#20: Helium’s Antimatter Twin Created 

Scientists catch particle only created once every 28 billion times nuclei are smashed together.

By Gillian ConahanJan 9, 2012 6:00 AM


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In an atom smasher on long island, gold nuclei smash headlong into each other at nearly the speed of light, unleashing a fountain of matter and antimatter, which possess identical mass but reverse properties. Within that maelstrom, physicists have now found 18 particles of anti-helium-4: the antimatter twin of helium, and the heaviest piece of antimatter ever made.

The more massive a particle, the less likely it is to form. To create antihelium-4, two antiprotons and two antineutrons have to come together at once, one-in-28-billion odds. The scarcity of antihelium-4 exactly matches predictions, a powerful confirmation of particle theory. The results could also help determine why the universe is biased against antimatter. “The Big Bang should have produced quarks and antiquarks in equal numbers, yet we see only matter all around us,” says physicist Steven Vigdor at the Relativistic Heavy Ion Collider, where the antihelium was created.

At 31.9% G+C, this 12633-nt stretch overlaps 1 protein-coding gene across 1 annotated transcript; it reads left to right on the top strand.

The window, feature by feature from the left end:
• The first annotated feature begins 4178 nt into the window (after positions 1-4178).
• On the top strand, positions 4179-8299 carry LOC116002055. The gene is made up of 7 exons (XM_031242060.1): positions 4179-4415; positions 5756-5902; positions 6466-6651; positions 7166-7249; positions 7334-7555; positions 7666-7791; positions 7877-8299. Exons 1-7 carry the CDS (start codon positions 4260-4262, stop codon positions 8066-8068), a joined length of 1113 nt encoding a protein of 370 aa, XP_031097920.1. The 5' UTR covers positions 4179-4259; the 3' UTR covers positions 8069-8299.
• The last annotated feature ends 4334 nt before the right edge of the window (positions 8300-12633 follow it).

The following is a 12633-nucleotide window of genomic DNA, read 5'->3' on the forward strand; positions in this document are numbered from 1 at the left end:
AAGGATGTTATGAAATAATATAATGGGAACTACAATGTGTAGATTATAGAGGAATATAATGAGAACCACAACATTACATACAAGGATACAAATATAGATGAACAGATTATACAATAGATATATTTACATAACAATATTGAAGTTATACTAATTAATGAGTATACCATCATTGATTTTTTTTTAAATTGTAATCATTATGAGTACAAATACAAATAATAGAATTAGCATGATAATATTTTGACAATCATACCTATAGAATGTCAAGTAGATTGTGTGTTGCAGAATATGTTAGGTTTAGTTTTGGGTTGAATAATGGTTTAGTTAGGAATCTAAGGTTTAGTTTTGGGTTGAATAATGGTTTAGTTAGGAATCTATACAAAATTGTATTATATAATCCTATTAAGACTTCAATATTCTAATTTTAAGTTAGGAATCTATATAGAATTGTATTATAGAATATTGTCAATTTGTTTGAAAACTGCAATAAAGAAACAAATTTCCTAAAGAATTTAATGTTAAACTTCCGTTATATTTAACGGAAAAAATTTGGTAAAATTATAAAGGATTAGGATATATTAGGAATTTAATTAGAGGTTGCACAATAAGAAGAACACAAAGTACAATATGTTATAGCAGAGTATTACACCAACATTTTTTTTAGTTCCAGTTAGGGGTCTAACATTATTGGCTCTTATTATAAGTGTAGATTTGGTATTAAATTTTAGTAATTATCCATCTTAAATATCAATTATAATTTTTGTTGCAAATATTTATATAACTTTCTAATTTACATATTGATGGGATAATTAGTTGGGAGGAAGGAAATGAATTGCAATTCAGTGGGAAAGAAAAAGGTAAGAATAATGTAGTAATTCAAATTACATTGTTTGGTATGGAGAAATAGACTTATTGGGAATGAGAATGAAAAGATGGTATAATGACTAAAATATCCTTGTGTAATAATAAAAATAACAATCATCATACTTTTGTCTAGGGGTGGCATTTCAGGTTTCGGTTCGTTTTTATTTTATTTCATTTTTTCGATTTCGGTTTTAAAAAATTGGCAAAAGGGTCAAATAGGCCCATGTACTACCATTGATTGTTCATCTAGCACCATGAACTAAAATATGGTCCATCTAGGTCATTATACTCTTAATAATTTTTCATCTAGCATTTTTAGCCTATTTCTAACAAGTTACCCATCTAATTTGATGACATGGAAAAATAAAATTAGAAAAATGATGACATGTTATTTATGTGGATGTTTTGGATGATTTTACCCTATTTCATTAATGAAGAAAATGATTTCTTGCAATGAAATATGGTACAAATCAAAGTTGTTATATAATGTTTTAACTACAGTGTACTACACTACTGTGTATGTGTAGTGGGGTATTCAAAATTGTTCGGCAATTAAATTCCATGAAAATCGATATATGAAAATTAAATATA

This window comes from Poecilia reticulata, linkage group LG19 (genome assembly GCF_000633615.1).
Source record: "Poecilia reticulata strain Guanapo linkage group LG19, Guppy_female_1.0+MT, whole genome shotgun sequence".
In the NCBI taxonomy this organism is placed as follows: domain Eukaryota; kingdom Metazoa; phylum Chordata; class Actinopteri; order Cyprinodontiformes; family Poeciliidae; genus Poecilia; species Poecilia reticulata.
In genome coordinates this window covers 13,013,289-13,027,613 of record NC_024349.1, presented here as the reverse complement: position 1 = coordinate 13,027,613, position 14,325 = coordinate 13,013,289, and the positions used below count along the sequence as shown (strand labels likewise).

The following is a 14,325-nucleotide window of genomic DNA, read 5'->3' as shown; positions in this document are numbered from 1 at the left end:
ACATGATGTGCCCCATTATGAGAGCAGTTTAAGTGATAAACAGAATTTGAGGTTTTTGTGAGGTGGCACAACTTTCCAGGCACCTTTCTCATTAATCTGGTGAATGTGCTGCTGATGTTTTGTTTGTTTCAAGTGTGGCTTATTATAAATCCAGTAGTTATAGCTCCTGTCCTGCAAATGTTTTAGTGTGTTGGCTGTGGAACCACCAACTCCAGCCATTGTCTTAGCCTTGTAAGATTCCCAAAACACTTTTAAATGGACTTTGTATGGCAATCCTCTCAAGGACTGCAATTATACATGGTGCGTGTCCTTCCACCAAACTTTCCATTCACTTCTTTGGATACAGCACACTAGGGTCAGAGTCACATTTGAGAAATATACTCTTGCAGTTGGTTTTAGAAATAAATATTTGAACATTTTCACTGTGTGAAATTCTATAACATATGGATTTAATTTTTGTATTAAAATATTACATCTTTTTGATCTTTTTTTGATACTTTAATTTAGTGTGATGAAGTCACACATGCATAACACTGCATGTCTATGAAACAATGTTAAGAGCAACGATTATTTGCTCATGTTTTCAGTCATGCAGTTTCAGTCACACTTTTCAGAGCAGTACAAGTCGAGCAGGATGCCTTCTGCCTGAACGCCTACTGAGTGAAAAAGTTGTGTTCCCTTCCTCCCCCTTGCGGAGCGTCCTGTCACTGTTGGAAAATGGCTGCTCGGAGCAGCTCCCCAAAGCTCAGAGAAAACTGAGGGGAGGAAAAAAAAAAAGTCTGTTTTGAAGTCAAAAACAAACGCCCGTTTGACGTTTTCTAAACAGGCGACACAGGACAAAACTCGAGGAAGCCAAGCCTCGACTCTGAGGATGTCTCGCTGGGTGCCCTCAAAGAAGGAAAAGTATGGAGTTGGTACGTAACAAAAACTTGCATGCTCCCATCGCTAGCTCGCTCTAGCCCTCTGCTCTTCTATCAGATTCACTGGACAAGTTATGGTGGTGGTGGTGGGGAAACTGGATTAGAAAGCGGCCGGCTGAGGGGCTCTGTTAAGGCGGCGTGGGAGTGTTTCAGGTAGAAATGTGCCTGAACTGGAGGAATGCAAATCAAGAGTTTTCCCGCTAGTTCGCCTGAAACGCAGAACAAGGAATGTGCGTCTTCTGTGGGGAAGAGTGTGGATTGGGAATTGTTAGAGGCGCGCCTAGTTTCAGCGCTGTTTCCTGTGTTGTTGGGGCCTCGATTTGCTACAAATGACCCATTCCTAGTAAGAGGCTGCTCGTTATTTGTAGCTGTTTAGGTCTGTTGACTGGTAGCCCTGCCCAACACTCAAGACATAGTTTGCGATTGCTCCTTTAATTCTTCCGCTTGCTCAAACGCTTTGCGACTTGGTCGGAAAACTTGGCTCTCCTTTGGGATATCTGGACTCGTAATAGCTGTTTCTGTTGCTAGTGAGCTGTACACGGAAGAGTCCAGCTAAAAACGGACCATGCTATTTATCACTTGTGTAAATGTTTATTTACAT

Probably most of the matter and antimatter annihilated each other, leaving just a slight imbalance of matter. If there are any pockets of antimatter still lurking in deep space, though, that would reveal a lot about what happened during that early era. An orbiting detector called the Alpha Magnetic Spectrometer is on the hunt. Since antihelium forms so rarely, we now know, any such particles that show up would most likely be leftovers from the Big Bang.

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